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Chuck wrote:
I would like to know if anyone here has read either "The Prince" by Machiavelli, or "On War" by Clausewitz. I'm going to begin reading up on the tactics of observed leaders and war in order to better understand many social aspects, especially in the area of control.

Thanks,
Charles.




I havent read those books, but I think this might help you as well.

The Old Norse and Teutonic tribes weren't the best scribes, few is know about actual "written" material regarding war and tactics. There are some remains in the ideologies and combat of the renaissance martial arts, especially the sword and buckler.

http://www.thearma.org/manuals.htm

The most accurate manuscript that regarded how our ancestors fought against the Christianity is expansion. Check : "Anonymous Fechtbuch: Manuscript I.33" 13th century German Sword & Buckler Manual

In the area of control, check the boardgame Tablut / Hnefatafl, you will clearly notice and understand how they used the space. It is a fun game too!


Last edited by Askr on Tue Dec 17, 2013 8:18 am, edited 2 times in total.



Wed Dec 08, 2010 10:08 am
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The "Art of War" is a brilliant treatise on strategy and tactics, but it is can really be used for standard living. "All war is based on deception." I believe any of us can recognize the importance of that.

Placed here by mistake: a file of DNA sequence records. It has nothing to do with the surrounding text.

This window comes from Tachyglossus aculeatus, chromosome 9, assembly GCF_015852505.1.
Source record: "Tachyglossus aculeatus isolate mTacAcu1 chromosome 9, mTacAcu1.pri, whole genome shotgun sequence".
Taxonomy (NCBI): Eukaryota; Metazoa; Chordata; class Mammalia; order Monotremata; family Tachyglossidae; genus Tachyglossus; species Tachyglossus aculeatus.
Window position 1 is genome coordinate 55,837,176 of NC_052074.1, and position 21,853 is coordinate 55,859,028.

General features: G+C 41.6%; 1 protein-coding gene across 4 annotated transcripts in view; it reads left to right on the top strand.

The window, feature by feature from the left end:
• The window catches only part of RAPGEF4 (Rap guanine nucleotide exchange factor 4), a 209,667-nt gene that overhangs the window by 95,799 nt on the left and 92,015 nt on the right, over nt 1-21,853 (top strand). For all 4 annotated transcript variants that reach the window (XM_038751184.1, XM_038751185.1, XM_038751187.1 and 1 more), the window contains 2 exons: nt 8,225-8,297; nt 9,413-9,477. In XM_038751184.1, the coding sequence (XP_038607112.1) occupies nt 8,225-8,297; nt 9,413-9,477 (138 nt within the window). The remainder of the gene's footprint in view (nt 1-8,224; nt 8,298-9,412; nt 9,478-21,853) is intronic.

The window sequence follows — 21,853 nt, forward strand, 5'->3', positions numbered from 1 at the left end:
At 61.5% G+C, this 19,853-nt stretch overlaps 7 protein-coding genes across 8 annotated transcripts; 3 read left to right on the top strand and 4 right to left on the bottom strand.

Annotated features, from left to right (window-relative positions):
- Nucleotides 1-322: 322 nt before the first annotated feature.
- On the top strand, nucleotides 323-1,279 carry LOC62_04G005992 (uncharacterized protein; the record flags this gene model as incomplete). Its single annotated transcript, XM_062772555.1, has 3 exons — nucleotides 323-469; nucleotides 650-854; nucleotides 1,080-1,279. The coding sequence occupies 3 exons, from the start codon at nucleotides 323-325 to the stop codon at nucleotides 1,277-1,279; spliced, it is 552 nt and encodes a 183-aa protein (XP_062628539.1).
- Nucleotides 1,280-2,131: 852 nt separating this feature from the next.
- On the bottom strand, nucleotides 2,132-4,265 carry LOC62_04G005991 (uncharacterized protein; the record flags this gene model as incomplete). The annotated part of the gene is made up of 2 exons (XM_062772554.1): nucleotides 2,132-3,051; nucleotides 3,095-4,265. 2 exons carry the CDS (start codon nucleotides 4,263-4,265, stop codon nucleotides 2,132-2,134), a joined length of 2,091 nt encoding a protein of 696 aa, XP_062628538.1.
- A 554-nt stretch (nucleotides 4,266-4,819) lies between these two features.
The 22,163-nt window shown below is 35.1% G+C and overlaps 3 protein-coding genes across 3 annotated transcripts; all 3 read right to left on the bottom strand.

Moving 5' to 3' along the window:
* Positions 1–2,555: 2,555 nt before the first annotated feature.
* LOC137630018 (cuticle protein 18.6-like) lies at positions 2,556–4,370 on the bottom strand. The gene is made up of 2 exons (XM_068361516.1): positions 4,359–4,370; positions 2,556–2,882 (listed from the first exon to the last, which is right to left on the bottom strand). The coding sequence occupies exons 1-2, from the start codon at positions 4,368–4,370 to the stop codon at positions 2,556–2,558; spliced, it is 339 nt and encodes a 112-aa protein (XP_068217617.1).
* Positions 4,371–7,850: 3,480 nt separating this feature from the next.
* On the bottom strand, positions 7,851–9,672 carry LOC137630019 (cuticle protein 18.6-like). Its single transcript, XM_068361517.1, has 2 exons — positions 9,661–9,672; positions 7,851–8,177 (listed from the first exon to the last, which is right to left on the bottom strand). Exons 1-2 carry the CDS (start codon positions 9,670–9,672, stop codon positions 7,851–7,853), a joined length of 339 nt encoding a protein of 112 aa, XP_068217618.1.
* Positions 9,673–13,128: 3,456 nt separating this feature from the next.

I have read bits of "On War" but not enough to make an enlightened opinion on the work as a whole.
and "The Prince" wasn't meant to be used by tyrants but it is. It is also used to maintain control of a population of an enemy area once it is taken by an invading force. It is better to be feared than loved if you can't be both.


Fri Jul 13, 2012 11:46 pm
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I carry The Art of War in my pocket daily (phone). It's also invaluable in business.


Sat Jul 14, 2012 12:11 am
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tranquilChaos wrote:
I carry The Art of War in my pocket daily (phone). It's also invaluable in business.


I imagine it is. Frankly it is useful for anyone and everyone and it is one of the few books that I think should be read in schools as part of studies, but of course that would make more useful people than most would want.